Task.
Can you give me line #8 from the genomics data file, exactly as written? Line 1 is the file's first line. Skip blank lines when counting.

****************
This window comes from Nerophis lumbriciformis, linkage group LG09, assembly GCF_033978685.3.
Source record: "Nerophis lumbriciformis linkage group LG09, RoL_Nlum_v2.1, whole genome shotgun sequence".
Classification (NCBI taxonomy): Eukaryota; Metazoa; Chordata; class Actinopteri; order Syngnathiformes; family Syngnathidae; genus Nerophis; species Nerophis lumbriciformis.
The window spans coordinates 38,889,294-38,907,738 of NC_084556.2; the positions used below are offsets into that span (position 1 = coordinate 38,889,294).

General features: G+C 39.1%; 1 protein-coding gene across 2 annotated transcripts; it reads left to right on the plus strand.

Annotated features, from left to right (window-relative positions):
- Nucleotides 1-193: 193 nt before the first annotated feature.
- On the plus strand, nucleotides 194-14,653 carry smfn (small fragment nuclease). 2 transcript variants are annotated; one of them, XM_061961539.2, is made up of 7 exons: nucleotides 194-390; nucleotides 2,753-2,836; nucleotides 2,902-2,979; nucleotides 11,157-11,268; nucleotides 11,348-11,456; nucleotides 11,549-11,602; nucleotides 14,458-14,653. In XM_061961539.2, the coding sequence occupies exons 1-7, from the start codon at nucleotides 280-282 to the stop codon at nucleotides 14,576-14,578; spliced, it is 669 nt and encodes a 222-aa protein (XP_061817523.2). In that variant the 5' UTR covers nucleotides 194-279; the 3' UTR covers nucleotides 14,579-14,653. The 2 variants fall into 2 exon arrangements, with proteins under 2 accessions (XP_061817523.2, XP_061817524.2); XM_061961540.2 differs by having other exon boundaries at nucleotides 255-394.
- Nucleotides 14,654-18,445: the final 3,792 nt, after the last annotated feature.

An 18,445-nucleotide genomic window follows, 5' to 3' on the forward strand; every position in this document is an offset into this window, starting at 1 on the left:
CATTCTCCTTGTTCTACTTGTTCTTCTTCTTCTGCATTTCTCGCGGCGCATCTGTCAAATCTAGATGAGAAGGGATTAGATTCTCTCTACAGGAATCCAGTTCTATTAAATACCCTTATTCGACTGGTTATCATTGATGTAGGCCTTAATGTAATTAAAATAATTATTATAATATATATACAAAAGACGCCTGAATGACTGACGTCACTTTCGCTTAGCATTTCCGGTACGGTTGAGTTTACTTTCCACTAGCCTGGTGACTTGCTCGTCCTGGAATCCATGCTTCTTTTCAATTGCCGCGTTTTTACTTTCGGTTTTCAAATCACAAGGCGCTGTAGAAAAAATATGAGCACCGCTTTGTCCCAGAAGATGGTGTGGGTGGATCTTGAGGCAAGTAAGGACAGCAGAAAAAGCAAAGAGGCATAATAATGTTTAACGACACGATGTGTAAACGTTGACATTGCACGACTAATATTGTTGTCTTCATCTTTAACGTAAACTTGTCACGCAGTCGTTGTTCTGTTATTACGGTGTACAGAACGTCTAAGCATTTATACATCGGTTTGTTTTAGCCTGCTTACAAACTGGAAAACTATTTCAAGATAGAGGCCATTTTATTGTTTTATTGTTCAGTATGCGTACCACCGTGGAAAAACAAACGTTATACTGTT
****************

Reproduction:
- On the plus strand, nucleotides 194-14,653 carry smfn (small fragment nuclease). 2 transcript variants are annotated; one of them, XM_061961539.2, is made up of 7 exons: nucleotides 194-390; nucleotides 2,753-2,836; nucleotides 2,902-2,979; nucleotides 11,157-11,268; nucleotides 11,348-11,456; nucleotides 11,549-11,602; nucleotides 14,458-14,653. In XM_061961539.2, the coding sequence occupies exons 1-7, from the start codon at nucleotides 280-282 to the stop codon at nucleotides 14,576-14,578; spliced, it is 669 nt and encodes a 222-aa protein (XP_061817523.2). In that variant the 5' UTR covers nucleotides 194-279; the 3' UTR covers nucleotides 14,579-14,653. The 2 variants fall into 2 exon arrangements, with proteins under 2 accessions (XP_061817523.2, XP_061817524.2); XM_061961540.2 differs by having other exon boundaries at nucleotides 255-394.